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A Hero Gone

In 1965 I was eleven years old. We had moved to Arlington Heights from the Northwest side of Chicago the year before and I was finishing my 6th grade year at Dempster Junior High School. The Bears had a terrible 1964 finishing 5-9 after winning the NFL Championship in 1963 and they had high hopes for a better 1965 especially since they held the third and fourth picks in the 1965 draft. They knew they would be getting two pretty good players.

I remember reading in the paper the day after the draft that with the third pick they selected a linebacker from the University of Illinois, and a Chicago native, named Dick Butkus. He had a pretty stellar career at the U of I and the Bears hoped he could fill a hole for them at linebacker. I was unimpressed with their next pick at number four in the first round a running back from the University of Kansas named Gale Sayers. We didn't follow college football beyond the Big Ten and Notre Dame in Chicago so I had never heard of him. They turned out to be pretty decent picks.

Dick Butkus played for the Bears from 1965 until he retired in 1973. During that span the Bears were not very good. Their overall record was 48-74-4. Their best year was his first year in 1965 when they went 9-5, it was all downhill from there. Even having two future Hall of Famers couldn't save the Bears from themselves.

In spite of their problems Butkus managed to be selected to eight Pro Bowls, was a seven time All-Pro, a two time defensive player of the year, elected to the Hall of Fame in his first year of eligibility in 1979, selected for the all decade teams in 1960's and 1970's, and named to the all century team in both the 75th and 100th anniversary selections. The Bears Centennial Scrapbook voted him the second greatest Bears player of all time behind only the great Walter Payton. And football named the Butkus trophy after him which goes to the most outstanding linebacker in high school, college, and the pros.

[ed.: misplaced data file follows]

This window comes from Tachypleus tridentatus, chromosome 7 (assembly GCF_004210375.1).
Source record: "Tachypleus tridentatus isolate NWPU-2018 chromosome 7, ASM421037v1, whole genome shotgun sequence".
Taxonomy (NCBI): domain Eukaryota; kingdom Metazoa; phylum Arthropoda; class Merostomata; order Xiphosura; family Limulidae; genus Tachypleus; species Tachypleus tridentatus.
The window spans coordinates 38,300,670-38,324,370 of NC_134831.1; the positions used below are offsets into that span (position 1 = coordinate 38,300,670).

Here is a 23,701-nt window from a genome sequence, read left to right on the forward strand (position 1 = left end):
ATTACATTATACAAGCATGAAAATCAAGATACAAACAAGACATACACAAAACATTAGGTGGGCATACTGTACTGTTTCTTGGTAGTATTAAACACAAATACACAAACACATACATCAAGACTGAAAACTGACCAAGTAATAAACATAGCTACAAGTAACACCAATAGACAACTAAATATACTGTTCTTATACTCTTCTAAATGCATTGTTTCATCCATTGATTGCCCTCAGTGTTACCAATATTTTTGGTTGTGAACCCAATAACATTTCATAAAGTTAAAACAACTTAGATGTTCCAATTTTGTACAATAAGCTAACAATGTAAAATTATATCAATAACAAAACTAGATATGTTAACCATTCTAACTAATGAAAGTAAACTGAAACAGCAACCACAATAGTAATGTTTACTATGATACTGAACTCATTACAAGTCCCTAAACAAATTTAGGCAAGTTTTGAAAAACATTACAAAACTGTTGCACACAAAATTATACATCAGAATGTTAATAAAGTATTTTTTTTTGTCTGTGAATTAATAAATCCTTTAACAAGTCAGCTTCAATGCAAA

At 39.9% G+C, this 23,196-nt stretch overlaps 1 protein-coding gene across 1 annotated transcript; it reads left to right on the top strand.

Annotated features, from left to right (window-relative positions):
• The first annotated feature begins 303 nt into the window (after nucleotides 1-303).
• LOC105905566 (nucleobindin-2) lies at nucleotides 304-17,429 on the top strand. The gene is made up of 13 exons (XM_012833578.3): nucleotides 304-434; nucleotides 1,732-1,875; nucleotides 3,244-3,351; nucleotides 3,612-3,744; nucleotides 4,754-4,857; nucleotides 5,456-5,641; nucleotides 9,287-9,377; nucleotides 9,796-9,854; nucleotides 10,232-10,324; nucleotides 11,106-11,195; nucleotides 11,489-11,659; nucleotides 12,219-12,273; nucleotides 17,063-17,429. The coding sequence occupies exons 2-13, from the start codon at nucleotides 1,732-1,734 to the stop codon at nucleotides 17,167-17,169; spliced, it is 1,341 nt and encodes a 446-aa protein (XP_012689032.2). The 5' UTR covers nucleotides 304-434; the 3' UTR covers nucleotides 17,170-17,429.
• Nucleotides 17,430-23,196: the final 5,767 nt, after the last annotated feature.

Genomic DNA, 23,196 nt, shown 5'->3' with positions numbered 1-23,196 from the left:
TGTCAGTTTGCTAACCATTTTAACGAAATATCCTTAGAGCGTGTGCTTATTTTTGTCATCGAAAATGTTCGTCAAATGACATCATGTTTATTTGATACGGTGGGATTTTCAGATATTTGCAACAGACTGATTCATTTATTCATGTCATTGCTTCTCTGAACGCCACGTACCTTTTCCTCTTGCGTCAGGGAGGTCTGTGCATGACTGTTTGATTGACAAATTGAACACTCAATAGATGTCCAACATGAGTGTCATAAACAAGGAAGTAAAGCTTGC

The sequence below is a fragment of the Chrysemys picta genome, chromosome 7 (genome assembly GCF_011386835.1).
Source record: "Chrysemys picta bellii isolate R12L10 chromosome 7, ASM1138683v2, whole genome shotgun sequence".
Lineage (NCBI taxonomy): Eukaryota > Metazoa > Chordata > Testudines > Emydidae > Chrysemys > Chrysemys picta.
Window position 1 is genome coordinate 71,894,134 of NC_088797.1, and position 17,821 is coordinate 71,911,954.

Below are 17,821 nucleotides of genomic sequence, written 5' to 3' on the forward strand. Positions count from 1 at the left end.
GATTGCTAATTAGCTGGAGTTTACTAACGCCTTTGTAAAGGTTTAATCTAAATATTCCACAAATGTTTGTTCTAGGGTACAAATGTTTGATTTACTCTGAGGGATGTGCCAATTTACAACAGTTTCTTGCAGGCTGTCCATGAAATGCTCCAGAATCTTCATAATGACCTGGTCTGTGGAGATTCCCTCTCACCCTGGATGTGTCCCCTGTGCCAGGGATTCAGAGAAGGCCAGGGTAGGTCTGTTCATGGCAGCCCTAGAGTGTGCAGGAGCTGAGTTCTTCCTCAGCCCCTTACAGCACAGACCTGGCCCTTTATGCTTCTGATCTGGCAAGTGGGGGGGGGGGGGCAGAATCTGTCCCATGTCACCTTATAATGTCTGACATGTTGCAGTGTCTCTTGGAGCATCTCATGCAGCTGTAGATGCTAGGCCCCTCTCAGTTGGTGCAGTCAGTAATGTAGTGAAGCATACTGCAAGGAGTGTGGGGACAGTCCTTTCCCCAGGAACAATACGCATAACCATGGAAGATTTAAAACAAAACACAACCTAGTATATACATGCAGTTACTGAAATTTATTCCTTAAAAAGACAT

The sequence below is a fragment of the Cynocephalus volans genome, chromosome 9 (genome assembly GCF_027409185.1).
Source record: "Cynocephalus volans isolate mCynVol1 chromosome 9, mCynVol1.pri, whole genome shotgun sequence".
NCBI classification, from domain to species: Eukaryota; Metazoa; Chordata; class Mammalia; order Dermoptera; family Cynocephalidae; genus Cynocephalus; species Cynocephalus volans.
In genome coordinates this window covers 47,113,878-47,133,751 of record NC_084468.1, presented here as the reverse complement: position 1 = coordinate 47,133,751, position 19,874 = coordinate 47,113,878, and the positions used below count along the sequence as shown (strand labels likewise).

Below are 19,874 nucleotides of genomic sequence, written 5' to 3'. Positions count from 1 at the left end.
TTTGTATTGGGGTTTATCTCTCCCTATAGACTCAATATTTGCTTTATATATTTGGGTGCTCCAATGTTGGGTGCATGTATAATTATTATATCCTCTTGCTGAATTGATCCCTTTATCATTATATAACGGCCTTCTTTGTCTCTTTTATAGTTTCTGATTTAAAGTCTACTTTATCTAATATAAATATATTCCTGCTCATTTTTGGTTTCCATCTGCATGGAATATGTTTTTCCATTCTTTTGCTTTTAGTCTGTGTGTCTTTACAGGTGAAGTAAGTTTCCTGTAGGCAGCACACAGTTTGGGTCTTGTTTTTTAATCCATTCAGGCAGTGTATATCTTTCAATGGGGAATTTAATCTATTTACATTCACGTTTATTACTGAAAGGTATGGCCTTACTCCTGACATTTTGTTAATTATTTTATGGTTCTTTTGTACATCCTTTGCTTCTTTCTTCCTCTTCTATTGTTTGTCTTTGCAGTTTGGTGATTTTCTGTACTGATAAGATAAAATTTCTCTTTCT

Those are his achievements, and while they are sensational it doesn't really tell the story of what he means to the fans of the Chicago Bears. Gale Sayers was the greatest football runner of all time and Walter Payton was the greatest football player of all time but Dick Butkus was the Chicago Bears.

Even though the teams he played on stunk, generally, he made us proud to be Bears fans. He was emblematic of what the city of Chicago saw itself as in sports and life. Tough, hard nosed, loyal, and dedicated. Every kid wanted to be Butkus when playing football on the sandlot or stadiums. While other fans talked about their championships we could say sure but we have Butkus.

Running backs, quarterbacks, offensive linemen, and anyone standing on the field feared him. Green Bay Packers running back MacArthur Lane said, "If I had a choice , I'd sooner go one-on-one with a grizzly bear. I pray I can get up after every time Butkus hits me." Rams defensive lineman, and a Hall of Famer himself, Deacon Jones said of Butkus, "Every time he hit you he tried to put you in the cemetery, not the hospital."

Butkus played at a time when you could only see Bears away games on TV as the NFL had a local blackout policy. Instead when the Bears where at home at Wrigley Field you had to listen to the game on WGN radio with Jack Brickhouse doing play by play and for some unknown reason a gossip columnist for the Sun Times, Irv Kupcinet was the color analyst.